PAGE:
Alex Pareene is 23.  He was just 20 when he dropped out of NYU to take over the political blog,, not long after its founding writer Ana Marie Cox departed. Following 18 months covering the Beltway scene in that era of the second Internet boom (now feeling almost as distant as the first one a decade ago), he was transferred to where he still discusses the political scene.  Today, he posted there about Chris Wallace’s defense of President Bush at the panel discussion following last night’s invitation-only preview of Frost/Nixon at the National Geographic Society’s Grosvenor Auditorium in DC.
As readers of Frank Gannon’s post below will recall, Chris Wallace dissented from Ron Howard’s equation of Bush and RN, and argued that the outgoing President should not be compared to his miscreant predecessor. But Pareene, a generation younger than the Fox News veteran, has a different view:

Chris is right, of course. Bush is no Nixon. Nixon was a smart paranoid criminal lunatic who actually effectively managed the nation even as he abused the office for his personal gain, railed against Jews, and illegally bombed Cambodia. Bush, of course, is a messianic moron who ran the nation into the ground, allowed a great American city to be washed away, and lied us into a pointless, poorly planned foreign war because he was so stupidly convinced of his own essential goodness and infallibility.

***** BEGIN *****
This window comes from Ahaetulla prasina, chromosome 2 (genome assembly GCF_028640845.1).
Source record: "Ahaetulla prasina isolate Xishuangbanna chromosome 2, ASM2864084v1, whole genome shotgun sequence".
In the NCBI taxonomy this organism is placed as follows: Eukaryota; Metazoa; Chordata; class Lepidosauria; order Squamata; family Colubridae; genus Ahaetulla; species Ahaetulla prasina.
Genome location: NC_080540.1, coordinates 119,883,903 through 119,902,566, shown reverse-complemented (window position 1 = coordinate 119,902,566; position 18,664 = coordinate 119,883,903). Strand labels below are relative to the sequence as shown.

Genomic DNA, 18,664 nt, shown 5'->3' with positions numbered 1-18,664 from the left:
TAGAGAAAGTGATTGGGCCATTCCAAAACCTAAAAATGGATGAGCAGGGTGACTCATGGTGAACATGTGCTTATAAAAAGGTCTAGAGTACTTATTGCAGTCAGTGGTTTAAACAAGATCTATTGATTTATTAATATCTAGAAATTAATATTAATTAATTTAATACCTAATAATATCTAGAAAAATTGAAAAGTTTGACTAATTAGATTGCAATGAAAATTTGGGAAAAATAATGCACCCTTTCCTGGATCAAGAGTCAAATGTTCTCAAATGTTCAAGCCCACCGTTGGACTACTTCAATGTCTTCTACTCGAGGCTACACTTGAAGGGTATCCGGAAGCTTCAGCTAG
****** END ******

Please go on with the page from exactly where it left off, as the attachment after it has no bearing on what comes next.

Words to keep James Reston Jr. awake at night, perhaps – and I have to wonder how favorably Pareene would view RN’s Presidency had he not grown up with the accounts of it in liberal-leaning textbooks and the mainstream media.  (The comments to the post are also worth reading, though these nearly all focus on Katrina and Iraq rather than RN.)

In another post at Gawker today, Pareene directs the attention of his readers to another volcanic performance by Christopher Hitchens (on the theme of Sen. Hillary Clinton, naturally) on Hardball last night, comparing it to Who’s Afraid Of Virginia Woolf? (His post has an edited version of the appearance, but the complete version gives a better idea of Hitch’s carefully timed drollery.)